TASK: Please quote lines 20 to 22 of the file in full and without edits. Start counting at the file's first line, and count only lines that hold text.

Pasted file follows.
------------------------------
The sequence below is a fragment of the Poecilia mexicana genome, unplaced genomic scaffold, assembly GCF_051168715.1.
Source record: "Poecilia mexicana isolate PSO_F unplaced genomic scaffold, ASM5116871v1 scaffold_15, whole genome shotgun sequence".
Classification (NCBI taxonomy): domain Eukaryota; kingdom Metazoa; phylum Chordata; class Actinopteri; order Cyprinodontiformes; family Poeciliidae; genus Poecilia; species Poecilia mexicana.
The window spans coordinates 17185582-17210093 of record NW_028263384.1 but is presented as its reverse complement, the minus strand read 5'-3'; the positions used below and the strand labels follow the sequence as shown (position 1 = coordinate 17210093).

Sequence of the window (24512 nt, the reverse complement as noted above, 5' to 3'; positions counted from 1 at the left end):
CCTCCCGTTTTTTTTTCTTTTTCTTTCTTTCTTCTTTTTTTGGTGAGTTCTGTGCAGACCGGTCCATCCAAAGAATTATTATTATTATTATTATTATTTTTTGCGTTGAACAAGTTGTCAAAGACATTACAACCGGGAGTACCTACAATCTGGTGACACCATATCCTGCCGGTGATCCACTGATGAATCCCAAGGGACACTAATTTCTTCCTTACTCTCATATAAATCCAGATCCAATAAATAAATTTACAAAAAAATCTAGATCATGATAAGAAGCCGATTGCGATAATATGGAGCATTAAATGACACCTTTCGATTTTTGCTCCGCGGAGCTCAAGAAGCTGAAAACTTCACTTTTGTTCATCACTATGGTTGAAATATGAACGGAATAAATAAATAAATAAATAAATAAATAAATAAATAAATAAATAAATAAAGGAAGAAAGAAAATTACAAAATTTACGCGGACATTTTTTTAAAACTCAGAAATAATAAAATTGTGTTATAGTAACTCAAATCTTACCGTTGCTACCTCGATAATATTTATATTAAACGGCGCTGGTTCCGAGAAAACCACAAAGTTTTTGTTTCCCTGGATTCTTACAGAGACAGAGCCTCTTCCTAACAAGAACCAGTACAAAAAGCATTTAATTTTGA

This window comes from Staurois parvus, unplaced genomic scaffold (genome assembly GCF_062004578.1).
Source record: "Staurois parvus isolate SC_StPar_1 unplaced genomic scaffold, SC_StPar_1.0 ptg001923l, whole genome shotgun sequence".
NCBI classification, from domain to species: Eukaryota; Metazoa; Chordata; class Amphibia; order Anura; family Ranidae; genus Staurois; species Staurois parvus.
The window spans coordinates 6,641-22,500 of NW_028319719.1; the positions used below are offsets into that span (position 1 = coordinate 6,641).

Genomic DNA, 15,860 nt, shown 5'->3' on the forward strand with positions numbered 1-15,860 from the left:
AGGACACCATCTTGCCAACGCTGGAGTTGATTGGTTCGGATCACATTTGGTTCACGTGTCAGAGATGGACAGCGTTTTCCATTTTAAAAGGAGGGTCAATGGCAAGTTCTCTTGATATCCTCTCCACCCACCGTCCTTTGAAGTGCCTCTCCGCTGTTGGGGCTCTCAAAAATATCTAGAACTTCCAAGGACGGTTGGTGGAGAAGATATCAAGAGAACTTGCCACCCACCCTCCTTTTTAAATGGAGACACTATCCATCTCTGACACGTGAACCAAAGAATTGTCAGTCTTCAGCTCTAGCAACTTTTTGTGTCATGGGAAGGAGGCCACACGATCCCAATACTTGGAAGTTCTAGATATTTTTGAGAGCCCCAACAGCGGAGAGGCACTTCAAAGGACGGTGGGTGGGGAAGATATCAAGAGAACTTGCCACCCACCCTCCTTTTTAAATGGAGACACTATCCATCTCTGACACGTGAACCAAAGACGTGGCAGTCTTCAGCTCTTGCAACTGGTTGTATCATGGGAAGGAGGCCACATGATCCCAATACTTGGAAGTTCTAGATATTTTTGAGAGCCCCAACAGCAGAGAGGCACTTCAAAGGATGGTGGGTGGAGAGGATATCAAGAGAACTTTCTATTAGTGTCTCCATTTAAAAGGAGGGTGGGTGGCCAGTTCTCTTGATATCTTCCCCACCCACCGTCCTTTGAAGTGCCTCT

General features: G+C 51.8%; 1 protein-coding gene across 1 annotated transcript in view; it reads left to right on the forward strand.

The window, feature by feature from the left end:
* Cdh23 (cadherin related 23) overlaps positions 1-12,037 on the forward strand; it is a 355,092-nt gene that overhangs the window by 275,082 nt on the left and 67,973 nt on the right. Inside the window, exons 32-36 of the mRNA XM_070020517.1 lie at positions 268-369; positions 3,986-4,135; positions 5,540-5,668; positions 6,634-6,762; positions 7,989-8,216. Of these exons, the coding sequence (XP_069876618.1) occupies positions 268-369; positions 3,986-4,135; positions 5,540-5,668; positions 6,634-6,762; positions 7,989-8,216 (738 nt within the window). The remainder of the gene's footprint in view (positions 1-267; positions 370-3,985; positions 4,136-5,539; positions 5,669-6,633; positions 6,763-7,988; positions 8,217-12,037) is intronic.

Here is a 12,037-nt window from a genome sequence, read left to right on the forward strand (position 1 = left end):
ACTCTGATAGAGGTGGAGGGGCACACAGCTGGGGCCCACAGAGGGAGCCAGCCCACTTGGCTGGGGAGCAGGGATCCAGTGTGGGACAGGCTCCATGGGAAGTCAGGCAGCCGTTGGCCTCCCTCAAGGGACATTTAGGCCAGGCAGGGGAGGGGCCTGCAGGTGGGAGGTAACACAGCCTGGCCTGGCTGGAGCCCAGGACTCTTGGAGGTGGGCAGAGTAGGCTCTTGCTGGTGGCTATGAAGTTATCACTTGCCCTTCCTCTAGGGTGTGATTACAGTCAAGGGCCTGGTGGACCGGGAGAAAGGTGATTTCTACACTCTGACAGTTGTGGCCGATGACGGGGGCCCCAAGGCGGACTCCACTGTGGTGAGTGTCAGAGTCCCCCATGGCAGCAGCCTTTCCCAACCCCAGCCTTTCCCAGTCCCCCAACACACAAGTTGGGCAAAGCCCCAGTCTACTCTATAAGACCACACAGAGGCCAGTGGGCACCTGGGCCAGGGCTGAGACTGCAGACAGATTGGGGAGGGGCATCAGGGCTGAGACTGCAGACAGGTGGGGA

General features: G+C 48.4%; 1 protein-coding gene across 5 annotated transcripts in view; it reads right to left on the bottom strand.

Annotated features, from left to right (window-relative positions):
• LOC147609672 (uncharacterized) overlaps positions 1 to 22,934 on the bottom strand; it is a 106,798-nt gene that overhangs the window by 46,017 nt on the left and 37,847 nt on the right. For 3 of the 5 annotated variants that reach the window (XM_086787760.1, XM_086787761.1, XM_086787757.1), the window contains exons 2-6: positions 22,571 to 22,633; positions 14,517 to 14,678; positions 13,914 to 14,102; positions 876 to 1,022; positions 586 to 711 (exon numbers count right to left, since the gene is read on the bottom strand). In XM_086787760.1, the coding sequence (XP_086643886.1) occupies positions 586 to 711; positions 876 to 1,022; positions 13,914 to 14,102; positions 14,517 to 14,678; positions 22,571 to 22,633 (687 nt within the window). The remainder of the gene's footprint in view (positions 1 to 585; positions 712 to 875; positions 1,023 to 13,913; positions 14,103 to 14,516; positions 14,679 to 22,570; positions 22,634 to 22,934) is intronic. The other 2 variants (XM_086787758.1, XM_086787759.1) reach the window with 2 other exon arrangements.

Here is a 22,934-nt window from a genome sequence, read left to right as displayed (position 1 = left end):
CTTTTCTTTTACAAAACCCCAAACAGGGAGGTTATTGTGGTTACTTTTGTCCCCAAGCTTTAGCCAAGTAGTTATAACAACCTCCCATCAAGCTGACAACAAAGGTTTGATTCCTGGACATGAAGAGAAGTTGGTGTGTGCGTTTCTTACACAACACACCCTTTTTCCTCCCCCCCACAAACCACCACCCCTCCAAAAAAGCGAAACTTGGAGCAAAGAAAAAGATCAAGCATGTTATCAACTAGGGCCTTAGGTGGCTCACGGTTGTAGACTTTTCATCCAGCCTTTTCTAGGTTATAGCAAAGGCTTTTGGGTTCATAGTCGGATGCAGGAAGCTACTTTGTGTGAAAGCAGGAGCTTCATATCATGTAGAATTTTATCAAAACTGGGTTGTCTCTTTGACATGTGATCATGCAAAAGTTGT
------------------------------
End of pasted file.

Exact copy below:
• LOC147609672 (uncharacterized) overlaps positions 1 to 22,934 on the bottom strand; it is a 106,798-nt gene that overhangs the window by 46,017 nt on the left and 37,847 nt on the right. For 3 of the 5 annotated variants that reach the window (XM_086787760.1, XM_086787761.1, XM_086787757.1), the window contains exons 2-6: positions 22,571 to 22,633; positions 14,517 to 14,678; positions 13,914 to 14,102; positions 876 to 1,022; positions 586 to 711 (exon numbers count right to left, since the gene is read on the bottom strand). In XM_086787760.1, the coding sequence (XP_086643886.1) occupies positions 586 to 711; positions 876 to 1,022; positions 13,914 to 14,102; positions 14,517 to 14,678; positions 22,571 to 22,633 (687 nt within the window). The remainder of the gene's footprint in view (positions 1 to 585; positions 712 to 875; positions 1,023 to 13,913; positions 14,103 to 14,516; positions 14,679 to 22,570; positions 22,634 to 22,934) is intronic. The other 2 variants (XM_086787758.1, XM_086787759.1) reach the window with 2 other exon arrangements.

Here is a 22,934-nt window from a genome sequence, read left to right as displayed (position 1 = left end):
CTTTTCTTTTACAAAACCCCAAACAGGGAGGTTATTGTGGTTACTTTTGTCCCCAAGCTTTAGCCAAGTAGTTATAACAACCTCCCATCAAGCTGACAACAAAGGTTTGATTCCTGGACATGAAGAGAAGTTGGTGTGTGCGTTTCTTACACAACACACCCTTTTTCCTCCCCCCCACAAACCACCACCCCTCCAAAAAAGCGAAACTTGGAGCAAAGAAAAAGATCAAGCATGTTATCAACTAGGGCCTTAGGTGGCTCACGGTTGTAGACTTTTCATCCAGCCTTTTCTAGGTTATAGCAAAGGCTTTTGGGTTCATAGTCGGATGCAGGAAGCTACTTTGTGTGAAAGCAGGAGCTTCATATCATGTAGAATTTTATCAAAACTGGGTTGTCTCTTTGACATGTGATCATGCAAAAGTTGT